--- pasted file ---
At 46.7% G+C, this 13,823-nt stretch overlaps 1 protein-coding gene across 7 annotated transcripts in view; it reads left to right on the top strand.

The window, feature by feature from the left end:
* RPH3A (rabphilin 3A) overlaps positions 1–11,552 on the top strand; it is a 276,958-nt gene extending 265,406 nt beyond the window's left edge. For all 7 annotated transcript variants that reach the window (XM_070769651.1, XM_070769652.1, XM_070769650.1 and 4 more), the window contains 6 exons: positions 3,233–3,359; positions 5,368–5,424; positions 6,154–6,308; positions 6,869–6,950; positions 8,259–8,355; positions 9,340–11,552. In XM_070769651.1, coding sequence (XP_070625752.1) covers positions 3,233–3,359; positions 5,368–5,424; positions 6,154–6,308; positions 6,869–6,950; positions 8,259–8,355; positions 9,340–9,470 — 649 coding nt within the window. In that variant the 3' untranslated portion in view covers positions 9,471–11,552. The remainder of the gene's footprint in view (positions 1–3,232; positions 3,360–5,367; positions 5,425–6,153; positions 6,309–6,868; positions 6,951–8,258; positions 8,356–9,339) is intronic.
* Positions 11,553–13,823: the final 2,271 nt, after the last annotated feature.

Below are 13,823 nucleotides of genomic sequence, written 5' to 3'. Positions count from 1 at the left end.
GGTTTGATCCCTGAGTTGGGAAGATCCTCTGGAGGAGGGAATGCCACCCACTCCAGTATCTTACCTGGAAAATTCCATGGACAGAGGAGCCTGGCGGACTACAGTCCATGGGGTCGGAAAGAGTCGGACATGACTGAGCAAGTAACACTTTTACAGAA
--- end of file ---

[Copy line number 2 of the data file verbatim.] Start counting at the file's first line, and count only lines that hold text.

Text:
The window, feature by feature from the left end: